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Pfizer, left, and Moderna bivalent COVID-19 vaccines are readied Nov. 17, 2022, for use at a clinic in Richmond, Va. (AP) Pfizer, left, and Moderna bivalent COVID-19 vaccines are readied Nov. 17, 2022, for use at a clinic in Richmond, Va. (AP)

Pfizer, left, and Moderna bivalent COVID-19 vaccines are readied Nov. 17, 2022, for use at a clinic in Richmond, Va. (AP)

Kwasi Gyamfi Asiedu
By Kwasi Gyamfi Asiedu March 15, 2024

If Your Time is short

  • Four years after the spread of a novel coronavirus first prompted U.S. officials to shutter schools and limit public gatherings, misinformation about the virus persists.

  • False claims that COVID-19 vaccines cause deaths and other diseases such as cancer are still prevalent despite multiple studies showing the vaccines saved lives and do not cause cancers.

  • No spin, just facts you can trust. Here's how we do it.

From spring break parties to Mardi Gras, many people remember the last major "normal" thing they did before the novel coronavirus pandemic dawned, forcing governments worldwide to issue stay-at-home advisories and shutdowns.

Even before the first case of COVID-19 was detected in the U.S., fears and uncertainties helped spur misinformation’s rapid spread. In March 2020, schools closed, employers sent staff to work from home and grocery stores called for social distancing to keep people safe. But little halted the flow of misleading claims that sent fact-checkers and public health officials into overdrive.

Some people falsely asserted COVID-19’s symptoms were associated with 5G wireless technology. Faux cures and untested treatments populated social media and political discourse. Amid uncertainty about the virus’s origins, some even proclaimed COVID-19 didn’t exist at all. PolitiFact named downplay and denial about the virus its 2020 Lie of the Year

Four years later, people’s lives are largely free of the extreme public health measures that restricted them early in the pandemic. But COVID-19 misinformation persists, although it’s now centered mostly on vaccines and vaccine-related conspiracy theories.

PolitiFact has published more than 2,000 fact-checks related to COVID-19 vaccines alone.

"From a misinformation researcher perspective, [there has been] shifting levels of trust," said Tara Kirk Sell, senior scholar at the Johns Hopkins Center for Health Security. "Early on in the pandemic, there was a lot of: ‘this isn’t real,’ fake cures, and then later on, we see more vaccine-focused mis- and disinformation and a more partisan type of disinformation and misinformation."

Here are some of the most persistent COVID-19 misinformation narratives we see today:

A loss of trust in the vaccines

COVID-19 vaccines were quickly developed, with U.S. patients receiving the first shots in December 2020, 11 months after the first domestic case was detected.

Experts credit the speedy development with helping to save millions of lives and preventing hospitalizations. Researchers at the University of Southern California and Brown University calculated that vaccines saved 2.4 million lives in 141 countries from January 2021 to August 2021 alone. Centers for Disease Control and Prevention data shows there were 574 U.S. deaths attributed to COVID-19 the week of March 2, down from nearly 26,000 at the pandemic’s height in January 2021, as vaccines were just rolling out.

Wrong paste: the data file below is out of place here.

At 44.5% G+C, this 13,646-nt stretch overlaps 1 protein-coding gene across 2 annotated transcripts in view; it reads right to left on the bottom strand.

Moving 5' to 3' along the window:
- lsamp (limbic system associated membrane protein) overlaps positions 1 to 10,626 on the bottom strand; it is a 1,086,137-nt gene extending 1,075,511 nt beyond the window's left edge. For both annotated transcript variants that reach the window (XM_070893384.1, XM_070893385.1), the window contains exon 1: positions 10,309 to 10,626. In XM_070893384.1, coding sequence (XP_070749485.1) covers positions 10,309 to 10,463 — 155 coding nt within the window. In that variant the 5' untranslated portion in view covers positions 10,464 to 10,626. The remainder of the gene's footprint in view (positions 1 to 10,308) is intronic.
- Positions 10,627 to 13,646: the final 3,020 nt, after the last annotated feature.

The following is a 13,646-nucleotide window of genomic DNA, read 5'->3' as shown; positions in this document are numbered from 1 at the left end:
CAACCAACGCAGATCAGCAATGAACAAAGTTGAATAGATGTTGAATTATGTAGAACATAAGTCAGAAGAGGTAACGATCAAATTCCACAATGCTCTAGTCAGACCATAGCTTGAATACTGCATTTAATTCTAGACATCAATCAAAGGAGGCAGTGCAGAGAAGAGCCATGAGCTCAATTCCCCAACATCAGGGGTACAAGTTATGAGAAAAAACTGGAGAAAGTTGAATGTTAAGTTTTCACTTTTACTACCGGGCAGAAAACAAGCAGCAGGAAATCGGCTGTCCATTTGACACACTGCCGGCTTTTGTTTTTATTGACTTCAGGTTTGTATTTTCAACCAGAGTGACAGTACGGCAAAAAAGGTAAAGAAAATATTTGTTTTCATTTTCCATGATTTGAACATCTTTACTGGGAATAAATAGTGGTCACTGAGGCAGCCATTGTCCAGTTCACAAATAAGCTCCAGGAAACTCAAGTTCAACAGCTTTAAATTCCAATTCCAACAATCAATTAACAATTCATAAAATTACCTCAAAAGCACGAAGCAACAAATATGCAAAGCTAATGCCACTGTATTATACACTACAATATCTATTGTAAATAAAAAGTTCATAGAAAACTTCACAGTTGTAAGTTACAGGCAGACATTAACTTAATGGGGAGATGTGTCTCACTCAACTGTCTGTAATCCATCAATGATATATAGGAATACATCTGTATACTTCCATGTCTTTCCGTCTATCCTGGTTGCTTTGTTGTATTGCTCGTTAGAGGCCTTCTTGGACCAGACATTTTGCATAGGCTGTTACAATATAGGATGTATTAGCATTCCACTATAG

But on social media and in some public officials’ remarks, misinformation about COVID-19 vaccine efficacy and safety is common. U.S. presidential candidate Robert F. Kennedy Jr. built his 2024 campaign on a movement that seeks to legitimize conspiracy theories about the vaccines. We made that our 2023 Lie of the Year.

PolitiFact has seen claims that spike proteins from vaccines are replacing sperm in vaccinated males. (That’s False.) We’ve researched the assertion that vaccines can change your DNA. (That’s misleading and ignores evidence). Social media posts poked fun at Kansas City Chiefs tight end Travis Kelce for encouraging people to get vaccinated, asserting that the vaccine actually shuts off recipients’ hearts. (No, it doesn’t.)  And some people pointed to an American Red Cross blood donation questionnaire as evidence that shots are unsafe. (We rated that False.)

Experts say this misinformation has real-world effects.

A Nov. 2023 survey by KFF found that only 57% of Americans "say they are very or somewhat confident" in COVID-19 vaccines. And those who distrust them are more likely to identify as politically conservative: Thirty-six percent of Republicans compared with 84% of Democrats say they are very or somewhat confident in the vaccine.

Immunization rates for routine vaccines for other conditions have also taken a hit. Measles had been eradicated for more than 20 years in the U.S. but there have been recent outbreaks in states including Florida, Maryland and Ohio. Florida’s surgeon general has expressed skepticism about vaccines and rejected guidance from the U.S. Centers for Disease Control and Prevention about how to contain potentially deadly disease spread.

The vaccination rate among kindergarteners has declined from 95% in the 2019-20 school year to 93% in 2022-23, according to the CDC. Public health officials have set a 95% vaccination rate target to prevent and reduce the risk of disease outbreaks. The CDC also found exemptions had risen to 3%, the highest rate ever recorded in the U.S.

Unsubstantiated claims that vaccines cause deaths other illness

PolitiFact has seen repeated and unsubstantiated claims that COVID-19 vaccines have caused mass numbers of deaths.

A recent widely shared post claimed 17 million people had died because of the vaccine, despite contrary evidence from multiple studies and institutions such as the World Health Organization and CDC that the vaccines are safe and help to prevent severe illness and death. 

Another online post claimed the booster vaccine had eight strains of HIV and would kill 23% of the population. Vaccine manufacturers publish the ingredient lists; they do not include HIV. People living with HIV were among the people given priority access during early vaccine rollout to protect them from severe illness.

We have also seen COVID-19 vaccines blamed for causing Alzheimer’s and cancer. Experts have found no evidence the vaccines cause either conditions.